Usually when I am done preparing Hayden's first dinner, and then going through his school stuff, it's about the time to prepare his second dinner-- which will be the first dinner for everyone else in the house.

I was hoping that after our discussion and epiphany this morning, we could come up with ideas on how to make Hayden's transition to and from school much smoother. Having more time for him before he leaves the house, and more time for him when he comes home.

I suggested that Dan take off work for two days, and we flip-flop routines. I will wake up in the morning, get myself
showered and dressed, and leave for work.

Dan can take care of the rest. I mean the whole morning routine-- actually pretend like he needs to be dressed and ready for work, and get Hayden ready for school. I even suggested he doesn't have to do his hair or makeup. I'll spare him that extra time.

To make this a legitimate flip-flop experience, he would have to leave the house and find something to do for about five hours. Not golf. Something that will wear on him a little bit-- make him slightly stressed or tired or frustrated. Then he can take a break, but he's not finished. 

He will arrive home about a half an hour ahead of the bus. He must log on the computer, and continue to do something that will require his attention. Hayden will come home, Dan will need to start on the first dinner, remember to keep checking the computer, unpack anything stinky from the backpack, log off the computer at the appropriate time, start on the second dinner, and so forth.

Let's see who the antecedent parent is now.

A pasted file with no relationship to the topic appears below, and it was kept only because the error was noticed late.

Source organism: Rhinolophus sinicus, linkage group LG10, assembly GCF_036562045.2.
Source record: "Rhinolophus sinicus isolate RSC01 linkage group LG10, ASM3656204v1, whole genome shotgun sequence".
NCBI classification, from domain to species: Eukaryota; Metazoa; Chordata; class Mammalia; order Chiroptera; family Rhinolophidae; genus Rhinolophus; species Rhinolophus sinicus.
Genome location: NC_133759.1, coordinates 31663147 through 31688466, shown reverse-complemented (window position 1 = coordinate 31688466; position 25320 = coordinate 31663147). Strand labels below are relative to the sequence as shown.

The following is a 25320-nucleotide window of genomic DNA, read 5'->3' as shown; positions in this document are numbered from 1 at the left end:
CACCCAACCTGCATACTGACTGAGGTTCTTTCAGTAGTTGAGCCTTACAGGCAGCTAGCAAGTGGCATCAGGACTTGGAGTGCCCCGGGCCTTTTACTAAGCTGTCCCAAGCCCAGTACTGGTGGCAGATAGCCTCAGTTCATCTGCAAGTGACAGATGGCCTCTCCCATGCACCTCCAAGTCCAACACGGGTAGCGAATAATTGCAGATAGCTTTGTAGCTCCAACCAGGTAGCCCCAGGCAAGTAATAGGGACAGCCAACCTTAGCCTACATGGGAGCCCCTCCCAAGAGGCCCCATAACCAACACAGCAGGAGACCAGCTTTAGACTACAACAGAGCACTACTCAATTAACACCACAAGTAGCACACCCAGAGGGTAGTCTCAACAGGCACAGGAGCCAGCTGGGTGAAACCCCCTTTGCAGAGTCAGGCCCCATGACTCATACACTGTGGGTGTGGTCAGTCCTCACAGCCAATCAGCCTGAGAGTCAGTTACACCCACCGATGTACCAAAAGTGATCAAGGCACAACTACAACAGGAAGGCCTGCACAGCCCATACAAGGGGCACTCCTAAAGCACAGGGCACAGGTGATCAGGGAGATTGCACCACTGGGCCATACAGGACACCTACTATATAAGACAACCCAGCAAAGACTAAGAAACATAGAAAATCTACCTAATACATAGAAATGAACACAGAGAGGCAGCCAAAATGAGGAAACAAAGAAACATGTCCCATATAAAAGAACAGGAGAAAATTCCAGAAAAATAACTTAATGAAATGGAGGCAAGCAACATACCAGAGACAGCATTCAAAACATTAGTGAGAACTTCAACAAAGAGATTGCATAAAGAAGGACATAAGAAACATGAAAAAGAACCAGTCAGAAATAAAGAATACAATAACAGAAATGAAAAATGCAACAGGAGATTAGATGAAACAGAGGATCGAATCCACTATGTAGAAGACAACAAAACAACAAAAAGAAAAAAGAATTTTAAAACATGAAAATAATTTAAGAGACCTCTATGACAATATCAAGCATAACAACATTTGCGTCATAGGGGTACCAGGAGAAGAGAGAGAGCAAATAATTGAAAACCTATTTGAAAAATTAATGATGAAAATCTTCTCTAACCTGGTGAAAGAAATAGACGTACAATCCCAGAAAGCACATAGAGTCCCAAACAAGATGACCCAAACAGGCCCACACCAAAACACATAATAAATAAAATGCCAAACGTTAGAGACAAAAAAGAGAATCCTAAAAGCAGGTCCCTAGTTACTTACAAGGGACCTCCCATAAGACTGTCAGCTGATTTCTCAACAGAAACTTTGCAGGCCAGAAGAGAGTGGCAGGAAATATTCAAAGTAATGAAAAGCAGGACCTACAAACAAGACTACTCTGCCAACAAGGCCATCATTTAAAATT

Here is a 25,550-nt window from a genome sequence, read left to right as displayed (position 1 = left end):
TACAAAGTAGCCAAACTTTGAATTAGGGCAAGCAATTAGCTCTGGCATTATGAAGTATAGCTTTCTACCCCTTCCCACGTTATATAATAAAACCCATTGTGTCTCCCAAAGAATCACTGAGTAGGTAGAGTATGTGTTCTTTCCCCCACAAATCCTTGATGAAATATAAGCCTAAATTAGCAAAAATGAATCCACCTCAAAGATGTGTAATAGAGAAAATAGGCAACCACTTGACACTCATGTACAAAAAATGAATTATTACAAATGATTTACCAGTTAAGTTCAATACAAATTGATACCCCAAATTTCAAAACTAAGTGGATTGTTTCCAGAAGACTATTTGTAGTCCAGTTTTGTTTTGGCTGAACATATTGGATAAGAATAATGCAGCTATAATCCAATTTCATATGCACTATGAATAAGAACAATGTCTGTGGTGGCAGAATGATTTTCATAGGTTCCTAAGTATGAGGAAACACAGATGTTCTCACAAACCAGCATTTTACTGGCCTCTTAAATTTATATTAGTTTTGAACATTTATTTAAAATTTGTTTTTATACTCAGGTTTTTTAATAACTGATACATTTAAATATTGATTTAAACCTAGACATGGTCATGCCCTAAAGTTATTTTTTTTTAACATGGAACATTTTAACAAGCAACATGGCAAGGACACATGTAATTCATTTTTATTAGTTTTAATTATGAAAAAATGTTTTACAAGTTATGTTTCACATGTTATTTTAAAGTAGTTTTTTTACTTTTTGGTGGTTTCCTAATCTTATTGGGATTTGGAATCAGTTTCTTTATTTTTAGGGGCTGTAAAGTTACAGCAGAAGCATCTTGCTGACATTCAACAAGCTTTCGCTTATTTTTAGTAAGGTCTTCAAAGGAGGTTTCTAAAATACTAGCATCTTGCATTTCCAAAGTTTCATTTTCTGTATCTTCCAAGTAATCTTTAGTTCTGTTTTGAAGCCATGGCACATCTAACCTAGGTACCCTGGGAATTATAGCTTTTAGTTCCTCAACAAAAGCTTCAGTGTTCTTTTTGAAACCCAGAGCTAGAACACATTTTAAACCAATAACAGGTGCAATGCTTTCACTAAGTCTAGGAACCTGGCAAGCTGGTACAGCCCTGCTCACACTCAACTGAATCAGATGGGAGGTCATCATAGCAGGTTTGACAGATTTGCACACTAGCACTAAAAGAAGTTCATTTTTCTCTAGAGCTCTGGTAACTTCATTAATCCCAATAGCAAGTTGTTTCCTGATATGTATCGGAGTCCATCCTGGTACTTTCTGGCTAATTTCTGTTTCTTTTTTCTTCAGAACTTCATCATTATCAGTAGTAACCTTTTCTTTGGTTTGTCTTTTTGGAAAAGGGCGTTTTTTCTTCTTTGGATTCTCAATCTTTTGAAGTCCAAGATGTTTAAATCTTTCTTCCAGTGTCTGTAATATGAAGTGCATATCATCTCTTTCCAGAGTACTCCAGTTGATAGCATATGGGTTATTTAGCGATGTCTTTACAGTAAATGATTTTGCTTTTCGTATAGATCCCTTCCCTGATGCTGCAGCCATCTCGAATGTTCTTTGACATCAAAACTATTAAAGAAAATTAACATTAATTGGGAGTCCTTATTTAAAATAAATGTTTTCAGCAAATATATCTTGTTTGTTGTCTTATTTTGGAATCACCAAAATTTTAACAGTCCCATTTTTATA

During this two day flip-flop routine, I can come home to a calm kid who was waiting for me-- not the other way around-- and he is thrilled to see me. He's been home for a couple of hours already, my spouse cleaned him up, fed him, and he's all settled in. Just waiting for me. He has calmed down from his busy day at school. He's happy. Most nights the house will smell like dinner (or dinners). I will put my stuff down in my office, smother my kid for a minute, and then head for the bedroom to change out of my work clothes. My adorable, lovable child will follow me and jump on the bed eager for more smothering.

I will sit down to a nice hot meal, with my happy kid and my spouse. After dinner I will go outside with my happy kid, and we'll play some more. Also this will allow us to be out of my spouse's way so the kitchen can be cleaned up from dinner. When we come back inside I will give my happy kid a bath and get his pajamas on. I'll sit down on the couch, pull the ottoman over, and put my feet up.
--- --- ---

Don't get me wrong-- it is not Dan's fault that our routine is what it is. It's not his fault that I must do this, that, and the other thing by myself every morning because he's already at work.

But my point is, I am the antecedent mother and I do not know how not to be. And clearly Hayden can sense this.